The Origin of the Cabbage

The origin of the cabbage goes far and wide both as a part of the culinary world and as a medicine.

Believed to have been brought to Europe by ancient Celtic wanderers, the wild cabbage wasn’t always as compact and tight as they are today.  They were loose-leafed and only the plants with the largest leaves were favored.

This led to the development of the vegetable we know today as kale.  The botanical word for kale means “cabbage of the vegetable garden without a head.”

In ancient Greek and Rome, the cabbage was held in esteem as a plant that can treat a host of health conditions such as inflammation, weak vision and snake bites.

Food history does not tell us exactly when and where the cabbage we know today was grown, but as people expressed preference to the tight cluster of leaves located at the center of the plant, this type of cabbage spread across Russia, Germany, and Poland until finally becoming a native in the Mediterranean region of Europe.

As time continues, approximately in the first century AD, the cabbage evolved from being loose-leafed, to a vegetable we are more familiar with –one with a denser and bigger center head.  The botanical name of this cabbage type translates to the “cabbage of the vegetable garden with a head.”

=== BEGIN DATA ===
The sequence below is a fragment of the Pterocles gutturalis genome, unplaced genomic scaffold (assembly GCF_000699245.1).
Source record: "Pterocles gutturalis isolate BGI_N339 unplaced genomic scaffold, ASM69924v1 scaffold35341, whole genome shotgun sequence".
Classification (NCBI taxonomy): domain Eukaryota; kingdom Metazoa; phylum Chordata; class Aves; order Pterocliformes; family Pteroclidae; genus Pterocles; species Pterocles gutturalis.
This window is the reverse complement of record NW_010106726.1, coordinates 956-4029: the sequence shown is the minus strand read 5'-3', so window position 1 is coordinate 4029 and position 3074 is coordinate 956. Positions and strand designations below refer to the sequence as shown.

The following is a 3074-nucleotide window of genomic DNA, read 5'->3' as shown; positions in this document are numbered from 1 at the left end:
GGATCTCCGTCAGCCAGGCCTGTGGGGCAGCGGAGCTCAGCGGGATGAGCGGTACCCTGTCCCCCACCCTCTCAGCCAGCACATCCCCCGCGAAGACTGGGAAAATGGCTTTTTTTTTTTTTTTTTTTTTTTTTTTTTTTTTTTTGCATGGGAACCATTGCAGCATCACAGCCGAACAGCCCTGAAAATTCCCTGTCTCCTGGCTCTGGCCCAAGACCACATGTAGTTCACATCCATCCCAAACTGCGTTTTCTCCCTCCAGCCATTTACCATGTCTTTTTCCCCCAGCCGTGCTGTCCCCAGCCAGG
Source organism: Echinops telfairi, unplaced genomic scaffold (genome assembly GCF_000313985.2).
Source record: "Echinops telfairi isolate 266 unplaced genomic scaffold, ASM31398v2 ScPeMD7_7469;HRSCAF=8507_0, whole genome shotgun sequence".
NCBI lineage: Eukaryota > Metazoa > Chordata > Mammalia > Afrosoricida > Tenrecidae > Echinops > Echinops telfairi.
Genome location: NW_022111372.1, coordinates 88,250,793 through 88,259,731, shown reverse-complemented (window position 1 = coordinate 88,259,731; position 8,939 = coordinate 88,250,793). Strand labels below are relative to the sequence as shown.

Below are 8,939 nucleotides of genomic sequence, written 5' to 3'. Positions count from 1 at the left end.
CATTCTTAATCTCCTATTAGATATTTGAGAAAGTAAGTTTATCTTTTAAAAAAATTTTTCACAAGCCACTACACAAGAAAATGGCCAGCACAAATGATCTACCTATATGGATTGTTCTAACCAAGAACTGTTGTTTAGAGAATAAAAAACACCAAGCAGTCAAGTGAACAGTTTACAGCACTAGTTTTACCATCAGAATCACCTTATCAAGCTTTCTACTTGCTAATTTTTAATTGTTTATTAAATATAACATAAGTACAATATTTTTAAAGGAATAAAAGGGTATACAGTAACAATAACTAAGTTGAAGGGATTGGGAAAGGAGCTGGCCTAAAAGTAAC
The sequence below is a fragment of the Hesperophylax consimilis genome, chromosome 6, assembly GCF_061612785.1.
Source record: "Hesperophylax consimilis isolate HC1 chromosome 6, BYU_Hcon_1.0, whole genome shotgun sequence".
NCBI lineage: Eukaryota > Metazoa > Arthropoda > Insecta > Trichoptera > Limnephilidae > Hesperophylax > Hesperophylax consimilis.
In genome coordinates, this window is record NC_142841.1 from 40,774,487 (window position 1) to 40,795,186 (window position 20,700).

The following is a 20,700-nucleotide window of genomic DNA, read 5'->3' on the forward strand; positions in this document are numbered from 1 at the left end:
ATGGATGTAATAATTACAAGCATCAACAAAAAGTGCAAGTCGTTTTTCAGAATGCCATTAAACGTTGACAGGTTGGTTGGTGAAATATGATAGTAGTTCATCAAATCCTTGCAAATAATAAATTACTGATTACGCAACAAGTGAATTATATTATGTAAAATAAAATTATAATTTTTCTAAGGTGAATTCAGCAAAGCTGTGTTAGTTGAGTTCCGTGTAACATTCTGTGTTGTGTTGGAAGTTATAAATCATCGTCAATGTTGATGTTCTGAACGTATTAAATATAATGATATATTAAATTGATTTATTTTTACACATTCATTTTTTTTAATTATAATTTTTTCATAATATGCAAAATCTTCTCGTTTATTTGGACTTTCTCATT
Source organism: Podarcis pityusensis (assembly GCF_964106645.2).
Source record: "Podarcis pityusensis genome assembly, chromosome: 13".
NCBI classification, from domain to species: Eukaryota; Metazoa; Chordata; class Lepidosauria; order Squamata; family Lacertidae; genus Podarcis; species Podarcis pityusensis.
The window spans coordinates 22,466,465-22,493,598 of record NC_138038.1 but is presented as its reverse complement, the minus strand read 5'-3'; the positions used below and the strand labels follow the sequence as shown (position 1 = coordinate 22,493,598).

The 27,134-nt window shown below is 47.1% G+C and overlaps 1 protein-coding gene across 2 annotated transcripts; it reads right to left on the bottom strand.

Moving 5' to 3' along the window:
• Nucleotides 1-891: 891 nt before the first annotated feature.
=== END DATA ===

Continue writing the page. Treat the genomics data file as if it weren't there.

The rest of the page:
Time, selection, plant breeding and genetics also gave birth to other similar vegetable of the same species such as brussel sprouts and collard.

It was Jacques Cartier who brought cabbage to Canada in 1541 to 1542.  He planted it there and early settlers must have grown it in what is now the United States.

The shape of the first cabbage with a head was round.  Other shapes like the flat-headed cabbage and conical and other cultivars appeared in the 17th until the 18th century.

Currently, Germany, France and the Low Countries are the ones who are the most productive in cultivating the new cabbage varieties.